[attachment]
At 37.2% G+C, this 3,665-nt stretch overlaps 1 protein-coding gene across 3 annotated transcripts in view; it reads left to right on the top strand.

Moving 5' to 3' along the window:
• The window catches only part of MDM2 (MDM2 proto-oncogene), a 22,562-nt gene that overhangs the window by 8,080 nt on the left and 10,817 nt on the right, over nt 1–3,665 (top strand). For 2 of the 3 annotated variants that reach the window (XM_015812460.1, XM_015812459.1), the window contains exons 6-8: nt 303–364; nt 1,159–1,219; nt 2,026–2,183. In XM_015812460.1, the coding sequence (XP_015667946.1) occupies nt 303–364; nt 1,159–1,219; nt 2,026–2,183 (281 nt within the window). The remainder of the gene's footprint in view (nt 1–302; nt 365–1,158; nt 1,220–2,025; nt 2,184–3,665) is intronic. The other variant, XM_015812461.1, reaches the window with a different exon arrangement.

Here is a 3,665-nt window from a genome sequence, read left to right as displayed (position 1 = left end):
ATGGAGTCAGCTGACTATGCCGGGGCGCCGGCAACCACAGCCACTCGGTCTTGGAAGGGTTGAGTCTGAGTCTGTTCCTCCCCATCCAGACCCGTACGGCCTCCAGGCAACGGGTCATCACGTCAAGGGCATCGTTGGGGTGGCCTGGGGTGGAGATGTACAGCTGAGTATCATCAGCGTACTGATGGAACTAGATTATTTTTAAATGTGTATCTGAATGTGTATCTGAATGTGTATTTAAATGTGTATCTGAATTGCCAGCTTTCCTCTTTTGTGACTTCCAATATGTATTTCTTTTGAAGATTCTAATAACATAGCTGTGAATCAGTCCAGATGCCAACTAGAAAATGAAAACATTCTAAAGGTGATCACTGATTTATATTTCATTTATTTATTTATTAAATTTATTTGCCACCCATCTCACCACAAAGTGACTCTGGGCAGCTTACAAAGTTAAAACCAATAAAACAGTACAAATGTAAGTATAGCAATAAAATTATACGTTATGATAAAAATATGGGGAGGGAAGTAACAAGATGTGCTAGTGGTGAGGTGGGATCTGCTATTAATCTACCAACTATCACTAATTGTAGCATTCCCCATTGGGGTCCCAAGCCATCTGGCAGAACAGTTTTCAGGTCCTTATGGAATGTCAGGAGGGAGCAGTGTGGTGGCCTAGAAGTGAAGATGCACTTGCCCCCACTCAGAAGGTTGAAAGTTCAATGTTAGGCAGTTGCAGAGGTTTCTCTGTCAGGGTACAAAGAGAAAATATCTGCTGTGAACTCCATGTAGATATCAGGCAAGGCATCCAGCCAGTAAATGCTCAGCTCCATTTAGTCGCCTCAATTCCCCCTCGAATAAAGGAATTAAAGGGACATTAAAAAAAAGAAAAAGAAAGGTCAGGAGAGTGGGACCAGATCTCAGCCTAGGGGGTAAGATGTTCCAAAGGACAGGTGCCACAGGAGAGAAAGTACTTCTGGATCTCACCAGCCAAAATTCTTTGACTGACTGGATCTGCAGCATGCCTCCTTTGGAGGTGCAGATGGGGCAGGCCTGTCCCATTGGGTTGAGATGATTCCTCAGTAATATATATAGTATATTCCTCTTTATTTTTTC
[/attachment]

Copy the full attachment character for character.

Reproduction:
At 37.2% G+C, this 3,665-nt stretch overlaps 1 protein-coding gene across 3 annotated transcripts in view; it reads left to right on the top strand.

Moving 5' to 3' along the window:
• The window catches only part of MDM2 (MDM2 proto-oncogene), a 22,562-nt gene that overhangs the window by 8,080 nt on the left and 10,817 nt on the right, over nt 1–3,665 (top strand). For 2 of the 3 annotated variants that reach the window (XM_015812460.1, XM_015812459.1), the window contains exons 6-8: nt 303–364; nt 1,159–1,219; nt 2,026–2,183. In XM_015812460.1, the coding sequence (XP_015667946.1) occupies nt 303–364; nt 1,159–1,219; nt 2,026–2,183 (281 nt within the window). The remainder of the gene's footprint in view (nt 1–302; nt 365–1,158; nt 1,220–2,025; nt 2,184–3,665) is intronic. The other variant, XM_015812461.1, reaches the window with a different exon arrangement.

Here is a 3,665-nt window from a genome sequence, read left to right as displayed (position 1 = left end):
ATGGAGTCAGCTGACTATGCCGGGGCGCCGGCAACCACAGCCACTCGGTCTTGGAAGGGTTGAGTCTGAGTCTGTTCCTCCCCATCCAGACCCGTACGGCCTCCAGGCAACGGGTCATCACGTCAAGGGCATCGTTGGGGTGGCCTGGGGTGGAGATGTACAGCTGAGTATCATCAGCGTACTGATGGAACTAGATTATTTTTAAATGTGTATCTGAATGTGTATCTGAATGTGTATTTAAATGTGTATCTGAATTGCCAGCTTTCCTCTTTTGTGACTTCCAATATGTATTTCTTTTGAAGATTCTAATAACATAGCTGTGAATCAGTCCAGATGCCAACTAGAAAATGAAAACATTCTAAAGGTGATCACTGATTTATATTTCATTTATTTATTTATTAAATTTATTTGCCACCCATCTCACCACAAAGTGACTCTGGGCAGCTTACAAAGTTAAAACCAATAAAACAGTACAAATGTAAGTATAGCAATAAAATTATACGTTATGATAAAAATATGGGGAGGGAAGTAACAAGATGTGCTAGTGGTGAGGTGGGATCTGCTATTAATCTACCAACTATCACTAATTGTAGCATTCCCCATTGGGGTCCCAAGCCATCTGGCAGAACAGTTTTCAGGTCCTTATGGAATGTCAGGAGGGAGCAGTGTGGTGGCCTAGAAGTGAAGATGCACTTGCCCCCACTCAGAAGGTTGAAAGTTCAATGTTAGGCAGTTGCAGAGGTTTCTCTGTCAGGGTACAAAGAGAAAATATCTGCTGTGAACTCCATGTAGATATCAGGCAAGGCATCCAGCCAGTAAATGCTCAGCTCCATTTAGTCGCCTCAATTCCCCCTCGAATAAAGGAATTAAAGGGACATTAAAAAAAAGAAAAAGAAAGGTCAGGAGAGTGGGACCAGATCTCAGCCTAGGGGGTAAGATGTTCCAAAGGACAGGTGCCACAGGAGAGAAAGTACTTCTGGATCTCACCAGCCAAAATTCTTTGACTGACTGGATCTGCAGCATGCCTCCTTTGGAGGTGCAGATGGGGCAGGCCTGTCCCATTGGGTTGAGATGATTCCTCAGTAATATATATAGTATATTCCTCTTTATTTTTTC